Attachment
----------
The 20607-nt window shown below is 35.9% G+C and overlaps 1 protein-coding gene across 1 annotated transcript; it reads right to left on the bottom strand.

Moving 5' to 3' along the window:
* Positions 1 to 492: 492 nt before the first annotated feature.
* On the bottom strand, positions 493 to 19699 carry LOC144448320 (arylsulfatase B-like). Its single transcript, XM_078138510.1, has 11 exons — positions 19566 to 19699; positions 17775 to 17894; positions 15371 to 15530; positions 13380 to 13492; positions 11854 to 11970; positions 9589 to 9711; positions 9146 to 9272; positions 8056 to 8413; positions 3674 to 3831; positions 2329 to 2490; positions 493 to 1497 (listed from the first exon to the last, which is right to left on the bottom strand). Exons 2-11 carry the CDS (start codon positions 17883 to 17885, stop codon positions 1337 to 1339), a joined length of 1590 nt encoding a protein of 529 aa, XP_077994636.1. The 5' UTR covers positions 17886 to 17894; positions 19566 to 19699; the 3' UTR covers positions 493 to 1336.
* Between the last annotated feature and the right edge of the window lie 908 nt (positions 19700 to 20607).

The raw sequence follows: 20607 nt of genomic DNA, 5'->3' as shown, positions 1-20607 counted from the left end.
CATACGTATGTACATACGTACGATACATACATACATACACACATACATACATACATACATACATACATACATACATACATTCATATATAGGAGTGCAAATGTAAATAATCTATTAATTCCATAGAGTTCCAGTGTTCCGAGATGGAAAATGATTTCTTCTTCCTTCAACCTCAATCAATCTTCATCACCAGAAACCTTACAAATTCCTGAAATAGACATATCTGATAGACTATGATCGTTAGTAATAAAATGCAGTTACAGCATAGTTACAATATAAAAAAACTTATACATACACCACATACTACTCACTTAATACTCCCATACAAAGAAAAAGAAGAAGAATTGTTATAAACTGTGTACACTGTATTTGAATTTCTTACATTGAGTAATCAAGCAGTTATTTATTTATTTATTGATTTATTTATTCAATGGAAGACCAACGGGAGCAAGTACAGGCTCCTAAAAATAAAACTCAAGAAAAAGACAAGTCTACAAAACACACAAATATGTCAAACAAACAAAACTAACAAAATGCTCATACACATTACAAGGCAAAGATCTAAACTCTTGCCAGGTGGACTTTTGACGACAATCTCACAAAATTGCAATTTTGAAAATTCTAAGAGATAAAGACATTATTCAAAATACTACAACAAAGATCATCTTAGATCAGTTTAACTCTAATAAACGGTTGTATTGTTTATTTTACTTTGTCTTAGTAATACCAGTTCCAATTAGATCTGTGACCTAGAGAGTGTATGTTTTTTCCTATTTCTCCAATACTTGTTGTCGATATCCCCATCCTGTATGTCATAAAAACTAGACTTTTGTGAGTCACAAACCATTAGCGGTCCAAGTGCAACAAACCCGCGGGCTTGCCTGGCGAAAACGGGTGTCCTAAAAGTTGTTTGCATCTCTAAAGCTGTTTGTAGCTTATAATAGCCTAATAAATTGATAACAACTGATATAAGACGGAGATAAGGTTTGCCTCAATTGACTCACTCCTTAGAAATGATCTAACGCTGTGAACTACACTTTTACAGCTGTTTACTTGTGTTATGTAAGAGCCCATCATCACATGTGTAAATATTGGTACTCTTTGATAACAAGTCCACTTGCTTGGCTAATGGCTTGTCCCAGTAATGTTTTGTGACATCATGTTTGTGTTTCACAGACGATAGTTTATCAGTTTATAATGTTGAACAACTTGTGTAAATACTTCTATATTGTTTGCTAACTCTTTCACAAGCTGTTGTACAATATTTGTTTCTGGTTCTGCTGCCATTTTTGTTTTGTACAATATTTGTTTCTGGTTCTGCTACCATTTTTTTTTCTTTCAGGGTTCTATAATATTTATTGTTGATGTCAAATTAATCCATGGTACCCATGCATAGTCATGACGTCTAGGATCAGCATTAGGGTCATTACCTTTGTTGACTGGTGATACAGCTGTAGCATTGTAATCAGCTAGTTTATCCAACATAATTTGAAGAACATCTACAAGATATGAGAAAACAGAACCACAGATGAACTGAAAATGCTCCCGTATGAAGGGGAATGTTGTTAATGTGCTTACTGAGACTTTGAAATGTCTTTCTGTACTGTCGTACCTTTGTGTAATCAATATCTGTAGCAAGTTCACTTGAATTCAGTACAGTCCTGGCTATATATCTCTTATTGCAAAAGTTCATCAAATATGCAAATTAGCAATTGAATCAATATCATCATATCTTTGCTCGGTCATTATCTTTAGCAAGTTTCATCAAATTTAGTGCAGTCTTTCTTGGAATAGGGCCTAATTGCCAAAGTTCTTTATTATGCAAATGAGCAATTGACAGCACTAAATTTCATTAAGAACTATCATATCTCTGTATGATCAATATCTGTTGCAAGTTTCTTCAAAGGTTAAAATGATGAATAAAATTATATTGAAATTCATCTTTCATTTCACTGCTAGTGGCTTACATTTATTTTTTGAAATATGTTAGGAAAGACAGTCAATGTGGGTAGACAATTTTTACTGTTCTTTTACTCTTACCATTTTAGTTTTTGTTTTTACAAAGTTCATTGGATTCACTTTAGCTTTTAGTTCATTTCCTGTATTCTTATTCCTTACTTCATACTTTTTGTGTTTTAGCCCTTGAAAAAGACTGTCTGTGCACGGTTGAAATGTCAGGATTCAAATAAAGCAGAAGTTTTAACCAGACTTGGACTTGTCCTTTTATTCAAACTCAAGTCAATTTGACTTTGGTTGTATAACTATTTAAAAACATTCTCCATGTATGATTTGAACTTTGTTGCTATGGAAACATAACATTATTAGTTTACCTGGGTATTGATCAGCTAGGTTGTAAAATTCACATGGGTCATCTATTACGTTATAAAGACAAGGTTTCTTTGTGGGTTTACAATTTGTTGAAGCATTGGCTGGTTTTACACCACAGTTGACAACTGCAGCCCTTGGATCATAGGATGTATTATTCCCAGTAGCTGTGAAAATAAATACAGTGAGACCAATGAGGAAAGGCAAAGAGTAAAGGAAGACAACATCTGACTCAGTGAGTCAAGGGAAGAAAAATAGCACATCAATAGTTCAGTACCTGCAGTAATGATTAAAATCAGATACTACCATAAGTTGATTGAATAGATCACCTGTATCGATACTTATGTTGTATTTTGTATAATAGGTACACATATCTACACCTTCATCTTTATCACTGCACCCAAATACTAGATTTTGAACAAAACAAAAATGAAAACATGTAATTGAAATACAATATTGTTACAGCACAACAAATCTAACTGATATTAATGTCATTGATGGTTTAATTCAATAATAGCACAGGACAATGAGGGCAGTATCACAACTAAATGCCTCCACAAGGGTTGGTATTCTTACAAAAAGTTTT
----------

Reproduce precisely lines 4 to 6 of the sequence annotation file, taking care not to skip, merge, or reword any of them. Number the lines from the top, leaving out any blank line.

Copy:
* On the bottom strand, positions 493 to 19699 carry LOC144448320 (arylsulfatase B-like). Its single transcript, XM_078138510.1, has 11 exons — positions 19566 to 19699; positions 17775 to 17894; positions 15371 to 15530; positions 13380 to 13492; positions 11854 to 11970; positions 9589 to 9711; positions 9146 to 9272; positions 8056 to 8413; positions 3674 to 3831; positions 2329 to 2490; positions 493 to 1497 (listed from the first exon to the last, which is right to left on the bottom strand). Exons 2-11 carry the CDS (start codon positions 17883 to 17885, stop codon positions 1337 to 1339), a joined length of 1590 nt encoding a protein of 529 aa, XP_077994636.1. The 5' UTR covers positions 17886 to 17894; positions 19566 to 19699; the 3' UTR covers positions 493 to 1336.
* Between the last annotated feature and the right edge of the window lie 908 nt (positions 19700 to 20607).

The raw sequence follows: 20607 nt of genomic DNA, 5'->3' as shown, positions 1-20607 counted from the left end.